HOLLYWOOD—For those who love any of the “Real Housewives” on TV, there are now Real Housewives, live, and singing and dancing, in Toluca Lake, just as delightfully vapid as their TV counterparts. “The Real Housewives of Toluca Lake: The Musical” is appropriately full of fluff and pomposity, nothing more, maybe even a little less, which is as it should be.
These women, whether created for the stage, or exposing their reality on TV, all prove to be lacking more than their excess dictates. On the stage, one can hope for more, since there’s always a dream that the stage will elevate, rather than aspire to, but this production won’t take you to that higher plane. Toluca Lake, after all, isn’t known for its heightened topography.
“The Real Housewives of Toluca Lake: The Musical” opens with an establishing shot: a beautiful stage set, strikingly decorated with classy lattice panels and offset with cushioned insets, designed by Stephen Gifford. The lighting is dramatically filtered through the slats, and the onstage drama effectively lit by Jean-Yves Tessier. From this stylish décor, the five women of Toluca Lake burst dynamically forth onto the stage, and fight for dominance. The “Rules,” such as they are, are initially displayed on an overhead projection, clearly set to be broken. These women are like family, and, like family, they fight amongst themselves, vacation together, and share each other’s mates. What could be more heartwarming?
The musical housewives (book, music and lyrics by Molly Bell) start with only a smattering of song, mostly sung by Joanne. Then the songs, and the staging, cascade along, often culminating in a fever-pitch crescendo, pushed up like their “pampered tushes.” The five femme fatales float effortlessly from one number to the next. They grow on you as the evening progresses, moving with grace and ease, smiles and beauty, manufactured though it all may be.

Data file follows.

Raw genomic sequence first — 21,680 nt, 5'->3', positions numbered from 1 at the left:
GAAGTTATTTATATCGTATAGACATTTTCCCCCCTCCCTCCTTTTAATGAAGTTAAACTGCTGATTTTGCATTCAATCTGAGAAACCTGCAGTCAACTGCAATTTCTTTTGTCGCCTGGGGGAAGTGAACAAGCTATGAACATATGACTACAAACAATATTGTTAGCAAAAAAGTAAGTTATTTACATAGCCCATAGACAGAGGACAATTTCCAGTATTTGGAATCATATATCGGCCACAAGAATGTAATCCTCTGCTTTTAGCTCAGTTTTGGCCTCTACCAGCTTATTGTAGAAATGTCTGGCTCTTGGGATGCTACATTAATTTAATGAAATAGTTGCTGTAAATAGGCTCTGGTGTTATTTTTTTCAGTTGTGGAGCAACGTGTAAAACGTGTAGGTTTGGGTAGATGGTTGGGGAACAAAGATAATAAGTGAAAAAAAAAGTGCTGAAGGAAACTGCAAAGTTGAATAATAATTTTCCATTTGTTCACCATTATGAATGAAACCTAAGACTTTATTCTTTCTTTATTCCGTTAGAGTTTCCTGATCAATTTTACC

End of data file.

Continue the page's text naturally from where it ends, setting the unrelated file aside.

Penny (Jenna Coker-Jones) is the short, ball-of-fire-and-brimstone Christian, Lulu (Anita Barone), the mysterious one, with an affected accent, Beezus (Cynthia Ferrer), the older, philanthropic matriarch, Babette (Adrienne Visnic), the sex kitten in the leopard prints, and best friend to, finally, Joanne (Meredith Patterson), the perfect-in-pink blonde, who’s been handed the baton of “head housewife,” given over by the now seemingly deceased Poppy. Poppy knew to get the hell out of Dodge.
Or Toluca Lake. Molly Bell, clearly wrote this show with the intent for it to be picked up in Anytown, USA, adaptable at any time. A clever concept, but it could benefit from a few more specifics that might shout out the locale. But “The Real Housewives of Toluca Lake” is a fun place to be. The Greek-chorus style is used to tongue-in-cheek effect in the “Pampered Tush” scene, and there’s a lively Bollywood dance, an IV-drip number, and a parade of silly dog hats, all crisply choreographed by Roger Castellano. Especially enjoyable too, amidst all the women, is “The Man,” whimsically portrayed by Marc Ginsburg. He has a blast portraying all the men in the lives of the women, yo-yoing back and forth seamlessly.
The more we learn of their foibles, their affinity for Pinot Grigio and expensive shoes, and their weighty credos, such as, “New nose, new outlook,” the more we love the women we’re happy not to be. The payoff of the real housewives’ concept might be that, by viewing the underbelly of the rich and privileged, we can come around to feeling superior, in one’s perhaps less-than-affluent state, by realizing we have (hopefully) more depth and, thankfully, more happiness.
“The Real Housewives of Toluca Lake: The Musical” is a perfect fit for the Falcon Theatre, and for the directorial talent of Roger Bean (“The Marvelous Wonderettes”), as the theatre, and the show, are both intimate, yet brilliantly polished. This makes for a true night on the town—the Toluca Lake-adjacent Burbank–in all its glory. The Falcon Theatre house is full and bustling, parking is easy, ticket prices affordable, hot dining spots abound nearby…life is good in Burbank/Toluca Lake, and this chic little ditty, “The Real Housewives of Toluca Lake,” is well worth a visit.
Slightly off in their seeming perfections, these not-so-real housewives allow us to feel that sense of superiority, much like the TV franchise. Though they sing “My life’s amazing,” and “I’m amazing,” there’s that guilty little tickle of pleasure we feel in the audience as we exit, secretly thinking, “No, you are not… but, thank God I am,” and isn’t that a great way to spend an evening?
Falcon Theatre & Roger Bean Productions
THE REAL HOUSEWIVES OF TOLUCA LAKE: THE MUSICAL
Book, Music & Lyrics by Molly Bell
Directed by Roger Bean
Arrangements and Additional Music by Dolores Duran-Cefalu
Opening Night: April 1, 2016
EXTENDED to May 1, 2016
Wednesday-Saturday at 8 p.m., Sunday at 4 p.m.
Falcon Theatre, 4252 Riverside Dr., Burbank, CA 91505
(818) 955-8101 or www.falcontheatre.com